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Published: Sunday, January 1, 2012, 12:01 a.m.

A half-marathon is a challenge even beginning runners can handle

  • A running group led by Jennifer (front left) and Rod MacLean (front right) powers up a hill during a short training run in December.

    Jennifer Buchanan / The Herald

    A running group led by Jennifer (front left) and Rod MacLean (front right) powers up a hill during a short training run in December.

  • Jennifer Buchanan / The Herald 
Lead by Jennifer (front left) and Rod MacLean (front right) the running group heads down the road on a short training ...

    Jennifer Buchanan / The Herald Lead by Jennifer (front left) and Rod MacLean (front right) the running group heads down the road on a short training run in December. Photo taken 121711 Features - Good Health - running group

  • Jennifer Buchanan / The Herald 
Runners wear shoes. 
Photo taken 121711 
Features - Good Health - running group

    Jennifer Buchanan / The Herald Runners wear shoes. Photo taken 121711 Features - Good Health - running group

Half marathons quickly are becoming the most popular endurance race in America.
Many people, especially beginners, find the 13.1-mile distance a physical and mental challenge that is more attainable than the full 26.2-mile marathon.
Even people who have never run before can cross the finish line with only a few months of training, experts say.
"The half marathon has sort of emerged as the big race distance of this decade," said Hal Higdon, a national running guru and author of "Marathon: The Ultimate Training Guide."
"It's right for people who have never run a step in their life. It's a good starter distance."
The Heroes Half and 10K is a local race scheduled for April 29 in Everett. The course is an out-and-back that begins and ends by the Navy base. It follows the waterfront, crossing the sloughs before returning.
Sign up and kick-start a year of good fitness by beginning a training regimen now.
People who are in shape may be able to train and finish the half with about 12 weeks of preparation. If you are starting a fitness program from scratch, you may want to start with the 10K, which is a little longer than 6 miles.
Running is as simple as putting one foot in the front of the other and stepping outside, but running distances takes planning, training and preparation.
To start, people should set aside time goals and instead embrace the personal reward of completing the course.
"For first-timers, we always tell people it's all about finishing," said Shelby Schenck, a running coach and owner of Run 26, a specialty running store in Mill Creek. "It's hard to set a time goal when you haven't done the distance."
First-timers have the added benefit of setting a "PR," or personal record, just by starting.
The Heroes Half started in Seattle in 2009, then moved to Everett in 2010, said Lynne Hoskins, the race organizer. She hopes to attract 1,500 runners this year and expects about a 50/50-split between the two distances.
The race benefits St. Jude Children's Research Hospital.
"We want this race to become a major half marathon," Hoskins said. "We want to bring people to Everett and we love the course."
To start training for a half marathon, buy good running shoes.
"It's amazing how many people train in the wrong shoes," Schenck said.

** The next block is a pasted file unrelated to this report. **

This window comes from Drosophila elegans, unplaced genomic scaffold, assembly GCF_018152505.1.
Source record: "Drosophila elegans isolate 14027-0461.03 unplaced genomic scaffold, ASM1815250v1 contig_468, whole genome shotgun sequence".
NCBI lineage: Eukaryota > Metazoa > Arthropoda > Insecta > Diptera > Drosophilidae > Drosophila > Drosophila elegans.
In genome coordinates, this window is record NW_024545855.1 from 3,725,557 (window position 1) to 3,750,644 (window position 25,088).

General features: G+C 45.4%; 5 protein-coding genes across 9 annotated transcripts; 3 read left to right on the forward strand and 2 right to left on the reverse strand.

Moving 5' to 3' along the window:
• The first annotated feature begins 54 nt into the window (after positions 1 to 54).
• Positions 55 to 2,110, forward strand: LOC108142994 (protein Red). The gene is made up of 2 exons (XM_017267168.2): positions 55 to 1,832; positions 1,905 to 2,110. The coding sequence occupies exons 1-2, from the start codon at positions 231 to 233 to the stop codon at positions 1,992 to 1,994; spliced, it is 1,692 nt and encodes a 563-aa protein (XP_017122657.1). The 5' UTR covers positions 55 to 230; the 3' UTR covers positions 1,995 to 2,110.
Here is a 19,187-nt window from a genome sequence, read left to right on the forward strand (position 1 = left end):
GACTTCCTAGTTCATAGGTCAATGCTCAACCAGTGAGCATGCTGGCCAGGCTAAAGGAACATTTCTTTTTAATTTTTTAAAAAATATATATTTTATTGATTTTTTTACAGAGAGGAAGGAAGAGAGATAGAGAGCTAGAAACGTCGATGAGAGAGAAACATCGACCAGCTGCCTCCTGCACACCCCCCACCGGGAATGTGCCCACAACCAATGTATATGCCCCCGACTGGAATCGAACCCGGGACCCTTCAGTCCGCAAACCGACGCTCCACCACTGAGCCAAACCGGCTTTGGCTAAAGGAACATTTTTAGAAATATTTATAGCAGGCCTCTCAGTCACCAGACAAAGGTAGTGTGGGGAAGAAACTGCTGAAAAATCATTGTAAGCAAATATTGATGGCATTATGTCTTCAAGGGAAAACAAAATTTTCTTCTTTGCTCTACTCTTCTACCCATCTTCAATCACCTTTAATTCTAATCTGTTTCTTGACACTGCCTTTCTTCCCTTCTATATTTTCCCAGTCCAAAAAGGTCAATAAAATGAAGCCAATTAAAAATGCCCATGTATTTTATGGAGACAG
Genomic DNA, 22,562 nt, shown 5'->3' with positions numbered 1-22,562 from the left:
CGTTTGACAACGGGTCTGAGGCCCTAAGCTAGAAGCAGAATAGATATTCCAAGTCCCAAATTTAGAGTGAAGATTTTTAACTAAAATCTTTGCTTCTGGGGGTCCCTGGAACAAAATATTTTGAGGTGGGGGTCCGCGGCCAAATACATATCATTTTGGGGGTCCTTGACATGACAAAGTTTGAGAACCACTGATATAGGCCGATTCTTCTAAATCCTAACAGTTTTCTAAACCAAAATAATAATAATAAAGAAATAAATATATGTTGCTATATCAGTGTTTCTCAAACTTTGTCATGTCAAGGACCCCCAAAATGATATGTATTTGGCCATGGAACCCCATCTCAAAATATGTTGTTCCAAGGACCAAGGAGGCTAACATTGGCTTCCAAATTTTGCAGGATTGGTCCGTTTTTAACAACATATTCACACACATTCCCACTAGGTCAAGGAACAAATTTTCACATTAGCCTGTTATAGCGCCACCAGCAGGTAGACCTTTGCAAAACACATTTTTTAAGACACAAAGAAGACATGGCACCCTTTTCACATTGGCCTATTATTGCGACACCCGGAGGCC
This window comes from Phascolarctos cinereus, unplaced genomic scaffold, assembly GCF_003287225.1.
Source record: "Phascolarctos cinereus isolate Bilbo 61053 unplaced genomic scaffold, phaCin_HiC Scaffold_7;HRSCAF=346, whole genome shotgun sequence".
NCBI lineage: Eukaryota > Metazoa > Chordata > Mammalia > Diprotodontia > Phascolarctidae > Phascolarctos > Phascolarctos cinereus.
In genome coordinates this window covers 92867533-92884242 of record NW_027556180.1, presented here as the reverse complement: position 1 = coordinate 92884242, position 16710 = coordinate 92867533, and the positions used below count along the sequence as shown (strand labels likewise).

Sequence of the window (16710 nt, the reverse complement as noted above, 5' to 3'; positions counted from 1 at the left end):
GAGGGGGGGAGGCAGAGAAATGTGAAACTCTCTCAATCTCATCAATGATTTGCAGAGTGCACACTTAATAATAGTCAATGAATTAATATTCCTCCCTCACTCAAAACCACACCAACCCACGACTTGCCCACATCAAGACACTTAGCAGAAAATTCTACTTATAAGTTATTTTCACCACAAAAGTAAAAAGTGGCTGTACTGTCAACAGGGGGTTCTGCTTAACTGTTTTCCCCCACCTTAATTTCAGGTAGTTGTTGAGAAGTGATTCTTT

Visit a specialty running store where experts will analyze your gait and suggest the most appropriate shoes. They typically are sold to accommodate various levels of stability, motion control and comfort. Running in badly fitting shoes can cause injuries.
Next, find a coach You can try online programs including Higdon's, or local charity programs like the Mukilteo team raising money for Beads for Education, a group that's working to improve the status of Kenyan women through education and business development.
"I've done enough races and I have a passion," said Jennifer MacLean, 49, who is organizing the Mukilteo group.
In exchange for a commitment to raise $300 for the charity, MacLean organizes team runs and develops a training plan.
The plan tells you how frequently to run and how far. Typically, training requires two to four shorter runs and one long run on a week, Schenck said.
The Mukilteo group has weekly team practices around Snohomish County.
"It's important to get people together," MacLean said. "It's a way to get inspired and it's a way to get in shape."
Running with other people can help you stay motivated during long training weeks, Higdon said.
Stick to the training plan, but be flexible in allowing for days off and slight changes. It's OK to do your long run on Saturday if the plan says Sunday.
Equally important is rest, especially for beginners, he said. Listen to your body, eat well and enjoy.
Take walk breaks and slow down if that's what your body is telling you to do, Higdon said.
In fact, MacLean said she often walks the entire course. That doesn't slow her down.
"I love the endurance portion of it because it can be social, for one, and it keeps you in good shape," she said. "It's fun to have a goal to strive for."
Register for the Heroes Half
The Heroes Half Marathon and 10K are scheduled to start at 8 a.m. on April 29 at Marina Village next to the Navy base entrance.
It costs $30 to register for the 10K and $50 for the half marathon prior to Jan. 15. Rates increase twice before race day. Discounts for active military.
Register at www.heroeshalf.com or in person with cash or check at Run26, 15603 Main St., Mill Creek.
To learn more about the Beads for Education training team, go to www.beadsforeducationraces.blogspot.com.

Story tags » HealthRunningFitness

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